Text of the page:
Relationship Conflict – The 3 Key Factors Couples Must Eliminate in Order to End Domestic Abuse

Relationship Conflict
The 3 Key Factors Couples Must Eliminate
in Order to End Domestic Abuse

Dr. King

 

 

by Dr. Jeanne King, Ph.D.

Many people believe that the “fix” to their relationship problems comes from the outside. It is essentially what you put into the mix. It is the ingredient that you add to your existing situation, dynamic...state of affairs.

I believe it is what you take out that often makes for the most significant difference. I’m blessed today with an awareness of the importance of letting go of that, which doesn’t serve our highest good.

I just completed a cleanse. Normally, I can’t wait to return to my customary eating habits after a cleanse; however, this time I didn’t return to my routine as I knew it before. And I remain in awe at how this has changed me.

The subject of that is for another article on whole foods, but the core issue of “letting go” is so very relevant to domestic abuse education. The kindest thing couples in domestic abuse counseling can do for their relationship is to let go of that which no longer serves the highest good of the relationship.

Here are some things that benefit you when you and your partner let go of them.

Letting Go of Assumptions

You know what they say about the word assume. Look closely at the spelling. It is making an “a_ _ of you and me.” When we assume something to be fact without checking it out, we do our relationships and ourselves a disservice.

Couples in abusive relationships often hold their personal assumptions as “truth” before and instead of putting them to a reality check. Then, when life doesn’t support these assumptions, conflict ensues.

Practice letting go of your assumptions and overtime you will discover that you are less likely to create them. Life, instead, becomes inquiry…leaving you open to what’s authentically true for YOU.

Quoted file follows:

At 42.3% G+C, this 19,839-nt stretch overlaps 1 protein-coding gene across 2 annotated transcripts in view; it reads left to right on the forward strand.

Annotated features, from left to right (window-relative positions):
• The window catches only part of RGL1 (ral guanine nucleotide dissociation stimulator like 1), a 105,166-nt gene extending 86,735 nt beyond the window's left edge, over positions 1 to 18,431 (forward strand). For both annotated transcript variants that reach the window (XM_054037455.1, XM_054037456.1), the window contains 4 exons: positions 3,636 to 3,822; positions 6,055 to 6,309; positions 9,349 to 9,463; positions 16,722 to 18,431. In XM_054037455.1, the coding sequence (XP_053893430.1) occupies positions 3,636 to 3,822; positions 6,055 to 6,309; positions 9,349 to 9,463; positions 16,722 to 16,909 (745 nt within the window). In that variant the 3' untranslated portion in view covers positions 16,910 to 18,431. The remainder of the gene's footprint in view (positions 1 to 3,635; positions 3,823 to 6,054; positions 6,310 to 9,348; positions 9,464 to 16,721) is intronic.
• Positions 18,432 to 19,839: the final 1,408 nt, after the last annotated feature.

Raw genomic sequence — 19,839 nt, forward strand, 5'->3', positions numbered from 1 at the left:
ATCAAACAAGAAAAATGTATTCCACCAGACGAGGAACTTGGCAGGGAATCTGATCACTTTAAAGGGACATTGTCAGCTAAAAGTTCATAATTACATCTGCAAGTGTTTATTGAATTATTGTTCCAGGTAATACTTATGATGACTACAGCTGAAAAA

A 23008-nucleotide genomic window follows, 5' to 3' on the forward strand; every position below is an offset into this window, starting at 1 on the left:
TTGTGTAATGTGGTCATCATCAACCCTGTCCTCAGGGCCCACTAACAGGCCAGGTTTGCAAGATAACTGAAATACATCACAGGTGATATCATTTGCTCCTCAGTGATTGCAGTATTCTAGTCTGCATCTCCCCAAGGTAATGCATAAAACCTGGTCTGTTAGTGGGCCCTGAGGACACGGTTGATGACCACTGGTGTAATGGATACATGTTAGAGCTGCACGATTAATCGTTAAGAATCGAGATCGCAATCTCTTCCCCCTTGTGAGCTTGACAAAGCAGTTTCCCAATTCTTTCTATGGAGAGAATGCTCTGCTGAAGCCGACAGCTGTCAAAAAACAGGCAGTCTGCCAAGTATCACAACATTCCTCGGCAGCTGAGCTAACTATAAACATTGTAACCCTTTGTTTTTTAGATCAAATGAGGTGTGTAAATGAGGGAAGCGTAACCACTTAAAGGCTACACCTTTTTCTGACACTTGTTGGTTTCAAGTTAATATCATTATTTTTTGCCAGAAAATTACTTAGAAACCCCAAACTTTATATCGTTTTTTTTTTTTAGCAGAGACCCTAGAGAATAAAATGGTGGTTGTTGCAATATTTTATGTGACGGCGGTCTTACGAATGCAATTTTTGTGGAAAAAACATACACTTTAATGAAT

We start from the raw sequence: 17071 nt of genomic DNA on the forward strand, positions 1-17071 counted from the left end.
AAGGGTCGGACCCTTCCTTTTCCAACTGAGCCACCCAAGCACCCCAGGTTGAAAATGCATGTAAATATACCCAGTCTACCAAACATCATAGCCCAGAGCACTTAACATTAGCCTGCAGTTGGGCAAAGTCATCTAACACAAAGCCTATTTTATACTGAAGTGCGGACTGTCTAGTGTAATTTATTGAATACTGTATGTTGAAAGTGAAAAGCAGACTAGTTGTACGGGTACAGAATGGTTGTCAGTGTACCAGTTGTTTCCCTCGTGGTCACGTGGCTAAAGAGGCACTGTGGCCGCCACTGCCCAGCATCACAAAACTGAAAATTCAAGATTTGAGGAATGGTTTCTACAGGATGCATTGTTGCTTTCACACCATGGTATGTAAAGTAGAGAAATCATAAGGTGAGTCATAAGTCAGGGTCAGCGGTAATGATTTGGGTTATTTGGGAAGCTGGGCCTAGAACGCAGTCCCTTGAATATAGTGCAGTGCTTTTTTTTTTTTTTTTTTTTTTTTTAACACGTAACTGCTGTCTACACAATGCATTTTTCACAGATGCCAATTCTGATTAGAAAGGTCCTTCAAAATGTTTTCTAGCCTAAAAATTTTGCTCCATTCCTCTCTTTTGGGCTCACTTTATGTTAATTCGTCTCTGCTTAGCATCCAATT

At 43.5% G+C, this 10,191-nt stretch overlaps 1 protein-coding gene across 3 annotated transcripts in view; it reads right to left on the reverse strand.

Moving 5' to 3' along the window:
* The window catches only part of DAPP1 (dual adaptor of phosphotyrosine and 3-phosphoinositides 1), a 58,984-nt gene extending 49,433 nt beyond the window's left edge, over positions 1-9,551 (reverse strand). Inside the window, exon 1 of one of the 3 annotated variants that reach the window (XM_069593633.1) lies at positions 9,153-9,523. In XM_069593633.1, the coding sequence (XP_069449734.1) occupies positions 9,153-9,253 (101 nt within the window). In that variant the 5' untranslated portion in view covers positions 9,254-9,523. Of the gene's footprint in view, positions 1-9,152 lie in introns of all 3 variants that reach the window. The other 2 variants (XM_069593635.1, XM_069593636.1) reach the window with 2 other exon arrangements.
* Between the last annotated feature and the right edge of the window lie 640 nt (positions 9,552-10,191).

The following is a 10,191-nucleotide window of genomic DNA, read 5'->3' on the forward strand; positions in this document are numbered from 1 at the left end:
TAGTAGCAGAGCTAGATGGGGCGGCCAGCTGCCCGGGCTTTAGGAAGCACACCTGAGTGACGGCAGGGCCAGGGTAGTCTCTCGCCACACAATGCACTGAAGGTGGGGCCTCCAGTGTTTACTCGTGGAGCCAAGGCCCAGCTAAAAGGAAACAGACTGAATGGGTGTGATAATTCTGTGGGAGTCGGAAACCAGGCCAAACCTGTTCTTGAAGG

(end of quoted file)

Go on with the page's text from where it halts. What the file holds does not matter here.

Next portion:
Letting Go of Interpretations

Interpretations are the judgments that we place on our observations. They cloud reality, as do assumptions.

I’m reminded of a powerful statement from the Course in Miracles, which says, You are not upset/angry with what you think you are (paraphrased as cited in Jampolsky, G. Love Is Letting Go of Fear).

It’s not in the external event or situation; rather it is in our processing of it. The way we assimilate that which is outside of us is what separates us from the pure essence of each other.

Another way of saying this is, “Nothing has meaning other than the meaning you give it.” Practice letting go of the meaning you attach to your partner’s gestures, behavior and comments, and you will open yourself to truly being in their presence.

Letting Go of Control

Control is the central theme in abusive relationships. Many people will tell you that they are all about control. Imagine letting go of your reflexive effort to regulate your partner’s thoughts, feelings and actions. Consider how you would experience yourself if it is not your responsibility to control their experience.

Now, I realize you were probably expecting me to write about the control that they exert over you as the abused. I get that. But this you do not control. When you both grasp the value of you being YOU beyond the control, an opening for a new relationship unfolds.

Your next natural question may be about your concerns regarding your partner holding onto his/her need to control your life. That’s understandable. I have found that couples in abusive relationships transform their relationship when each person relinquishes control over the other person’s change process. It opens the door for setting aside control antics in general.

It’s not what you put into yourself or into your relationship; it’s what you and your partner let go of… It’s what you give up that leads the way for a new, and more satisfying, way of being together to emerge.

For more information on ending domestic abuse in your relationship, visit www.preventabusiverelationships.com/spousal_abuse_tx.php . Psychologist Dr. Jeanne King, Ph.D. helps people worldwide end and heal from domestic abuse.

© Jeanne King, Ph.D. — Domestic Violence Prevention and Intervention

Dr. Jeanne King is a licensed psychologist and domestic abuse consultant. Feel free to contact us if you need help with physical and/or emotional pain, stress-related illnesses, or relationship abuse issues at home or in court. Contact Us to reach Dr. King.